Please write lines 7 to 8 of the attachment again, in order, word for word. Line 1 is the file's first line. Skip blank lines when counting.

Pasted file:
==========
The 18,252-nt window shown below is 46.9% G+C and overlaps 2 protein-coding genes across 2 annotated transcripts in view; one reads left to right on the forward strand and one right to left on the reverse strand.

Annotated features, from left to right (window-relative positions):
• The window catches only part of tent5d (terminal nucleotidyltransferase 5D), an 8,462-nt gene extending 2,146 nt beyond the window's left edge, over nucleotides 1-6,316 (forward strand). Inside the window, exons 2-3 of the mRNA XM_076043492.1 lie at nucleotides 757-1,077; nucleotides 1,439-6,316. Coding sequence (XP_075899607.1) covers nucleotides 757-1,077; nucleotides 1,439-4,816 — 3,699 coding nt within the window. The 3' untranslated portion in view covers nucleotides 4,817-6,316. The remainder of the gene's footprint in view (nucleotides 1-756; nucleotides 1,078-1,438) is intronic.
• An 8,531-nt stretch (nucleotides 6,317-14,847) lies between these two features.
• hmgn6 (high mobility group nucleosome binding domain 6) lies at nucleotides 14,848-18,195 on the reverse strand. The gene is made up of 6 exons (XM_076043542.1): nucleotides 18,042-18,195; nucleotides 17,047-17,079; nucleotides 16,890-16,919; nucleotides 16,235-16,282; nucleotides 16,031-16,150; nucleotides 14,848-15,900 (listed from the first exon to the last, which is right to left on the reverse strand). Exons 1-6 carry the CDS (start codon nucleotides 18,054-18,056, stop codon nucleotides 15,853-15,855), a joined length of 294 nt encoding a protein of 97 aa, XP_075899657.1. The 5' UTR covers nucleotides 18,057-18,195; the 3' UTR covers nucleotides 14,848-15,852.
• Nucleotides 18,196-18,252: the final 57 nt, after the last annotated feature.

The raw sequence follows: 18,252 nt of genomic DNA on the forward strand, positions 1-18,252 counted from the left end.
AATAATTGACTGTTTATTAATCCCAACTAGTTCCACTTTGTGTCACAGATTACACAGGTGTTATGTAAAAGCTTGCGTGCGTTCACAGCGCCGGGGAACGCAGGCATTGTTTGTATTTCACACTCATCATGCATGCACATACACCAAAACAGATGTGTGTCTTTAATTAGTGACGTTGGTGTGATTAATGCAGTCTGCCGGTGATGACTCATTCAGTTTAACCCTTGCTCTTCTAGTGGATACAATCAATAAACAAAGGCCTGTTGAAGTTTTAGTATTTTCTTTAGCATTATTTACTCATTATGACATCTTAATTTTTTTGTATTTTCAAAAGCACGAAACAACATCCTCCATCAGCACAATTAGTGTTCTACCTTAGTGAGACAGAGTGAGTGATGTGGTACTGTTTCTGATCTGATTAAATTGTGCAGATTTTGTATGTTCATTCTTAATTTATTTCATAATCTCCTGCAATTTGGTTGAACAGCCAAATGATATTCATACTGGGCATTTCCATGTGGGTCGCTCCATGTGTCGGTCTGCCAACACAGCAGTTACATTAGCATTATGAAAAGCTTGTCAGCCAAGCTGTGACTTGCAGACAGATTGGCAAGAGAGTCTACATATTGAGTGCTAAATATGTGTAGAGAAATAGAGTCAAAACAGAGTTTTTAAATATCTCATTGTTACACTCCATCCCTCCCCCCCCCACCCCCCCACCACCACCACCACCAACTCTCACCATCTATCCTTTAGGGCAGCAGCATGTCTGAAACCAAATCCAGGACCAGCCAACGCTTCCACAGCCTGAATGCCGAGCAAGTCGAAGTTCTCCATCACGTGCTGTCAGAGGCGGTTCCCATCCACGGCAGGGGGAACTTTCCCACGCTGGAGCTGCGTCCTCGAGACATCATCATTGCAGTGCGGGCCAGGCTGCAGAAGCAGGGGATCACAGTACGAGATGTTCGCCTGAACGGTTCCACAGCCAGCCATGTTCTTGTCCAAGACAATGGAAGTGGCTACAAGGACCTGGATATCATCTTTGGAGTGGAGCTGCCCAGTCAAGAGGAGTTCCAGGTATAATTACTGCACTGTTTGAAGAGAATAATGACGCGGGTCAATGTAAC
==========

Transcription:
The raw sequence follows: 18,252 nt of genomic DNA on the forward strand, positions 1-18,252 counted from the left end.
AATAATTGACTGTTTATTAATCCCAACTAGTTCCACTTTGTGTCACAGATTACACAGGTGTTATGTAAAAGCTTGCGTGCGTTCACAGCGCCGGGGAACGCAGGCATTGTTTGTATTTCACACTCATCATGCATGCACATACACCAAAACAGATGTGTGTCTTTAATTAGTGACGTTGGTGTGATTAATGCAGTCTGCCGGTGATGACTCATTCAGTTTAACCCTTGCTCTTCTAGTGGATACAATCAATAAACAAAGGCCTGTTGAAGTTTTAGTATTTTCTTTAGCATTATTTACTCATTATGACATCTTAATTTTTTTGTATTTTCAAAAGCACGAAACAACATCCTCCATCAGCACAATTAGTGTTCTACCTTAGTGAGACAGAGTGAGTGATGTGGTACTGTTTCTGATCTGATTAAATTGTGCAGATTTTGTATGTTCATTCTTAATTTATTTCATAATCTCCTGCAATTTGGTTGAACAGCCAAATGATATTCATACTGGGCATTTCCATGTGGGTCGCTCCATGTGTCGGTCTGCCAACACAGCAGTTACATTAGCATTATGAAAAGCTTGTCAGCCAAGCTGTGACTTGCAGACAGATTGGCAAGAGAGTCTACATATTGAGTGCTAAATATGTGTAGAGAAATAGAGTCAAAACAGAGTTTTTAAATATCTCATTGTTACACTCCATCCCTCCCCCCCCCACCCCCCCACCACCACCACCACCAACTCTCACCATCTATCCTTTAGGGCAGCAGCATGTCTGAAACCAAATCCAGGACCAGCCAACGCTTCCACAGCCTGAATGCCGAGCAAGTCGAAGTTCTCCATCACGTGCTGTCAGAGGCGGTTCCCATCCACGGCAGGGGGAACTTTCCCACGCTGGAGCTGCGTCCTCGAGACATCATCATTGCAGTGCGGGCCAGGCTGCAGAAGCAGGGGATCACAGTACGAGATGTTCGCCTGAACGGTTCCACAGCCAGCCATGTTCTTGTCCAAGACAATGGAAGTGGCTACAAGGACCTGGATATCATCTTTGGAGTGGAGCTGCCCAGTCAAGAGGAGTTCCAGGTATAATTACTGCACTGTTTGAAGAGAATAATGACGCGGGTCAATGTAAC